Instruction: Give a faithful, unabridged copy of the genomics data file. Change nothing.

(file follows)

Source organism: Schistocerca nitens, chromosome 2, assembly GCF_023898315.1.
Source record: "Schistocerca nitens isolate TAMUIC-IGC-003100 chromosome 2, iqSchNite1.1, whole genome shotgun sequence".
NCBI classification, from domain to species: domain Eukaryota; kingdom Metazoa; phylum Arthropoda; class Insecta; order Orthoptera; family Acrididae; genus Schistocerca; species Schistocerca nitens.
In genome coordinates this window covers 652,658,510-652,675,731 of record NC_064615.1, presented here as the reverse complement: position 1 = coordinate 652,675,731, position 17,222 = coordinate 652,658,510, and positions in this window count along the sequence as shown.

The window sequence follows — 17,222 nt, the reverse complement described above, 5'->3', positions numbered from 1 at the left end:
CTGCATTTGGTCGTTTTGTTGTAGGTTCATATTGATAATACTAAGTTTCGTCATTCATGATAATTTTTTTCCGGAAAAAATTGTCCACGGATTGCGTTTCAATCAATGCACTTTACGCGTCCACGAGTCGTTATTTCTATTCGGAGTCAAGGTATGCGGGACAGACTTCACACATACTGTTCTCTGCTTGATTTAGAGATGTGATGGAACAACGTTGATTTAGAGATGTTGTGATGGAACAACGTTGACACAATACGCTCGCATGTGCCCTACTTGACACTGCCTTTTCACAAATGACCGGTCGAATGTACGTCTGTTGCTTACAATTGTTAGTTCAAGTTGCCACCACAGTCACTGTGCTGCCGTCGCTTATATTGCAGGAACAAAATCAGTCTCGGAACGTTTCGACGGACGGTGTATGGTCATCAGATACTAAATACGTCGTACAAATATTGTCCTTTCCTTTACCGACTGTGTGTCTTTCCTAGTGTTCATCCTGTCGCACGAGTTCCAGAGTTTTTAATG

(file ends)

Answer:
Source organism: Schistocerca nitens, chromosome 2, assembly GCF_023898315.1.
Source record: "Schistocerca nitens isolate TAMUIC-IGC-003100 chromosome 2, iqSchNite1.1, whole genome shotgun sequence".
NCBI classification, from domain to species: domain Eukaryota; kingdom Metazoa; phylum Arthropoda; class Insecta; order Orthoptera; family Acrididae; genus Schistocerca; species Schistocerca nitens.
In genome coordinates this window covers 652,658,510-652,675,731 of record NC_064615.1, presented here as the reverse complement: position 1 = coordinate 652,675,731, position 17,222 = coordinate 652,658,510, and positions in this window count along the sequence as shown.

The window sequence follows — 17,222 nt, the reverse complement described above, 5'->3', positions numbered from 1 at the left end:
CTGCATTTGGTCGTTTTGTTGTAGGTTCATATTGATAATACTAAGTTTCGTCATTCATGATAATTTTTTTCCGGAAAAAATTGTCCACGGATTGCGTTTCAATCAATGCACTTTACGCGTCCACGAGTCGTTATTTCTATTCGGAGTCAAGGTATGCGGGACAGACTTCACACATACTGTTCTCTGCTTGATTTAGAGATGTGATGGAACAACGTTGATTTAGAGATGTTGTGATGGAACAACGTTGACACAATACGCTCGCATGTGCCCTACTTGACACTGCCTTTTCACAAATGACCGGTCGAATGTACGTCTGTTGCTTACAATTGTTAGTTCAAGTTGCCACCACAGTCACTGTGCTGCCGTCGCTTATATTGCAGGAACAAAATCAGTCTCGGAACGTTTCGACGGACGGTGTATGGTCATCAGATACTAAATACGTCGTACAAATATTGTCCTTTCCTTTACCGACTGTGTGTCTTTCCTAGTGTTCATCCTGTCGCACGAGTTCCAGAGTTTTTAATG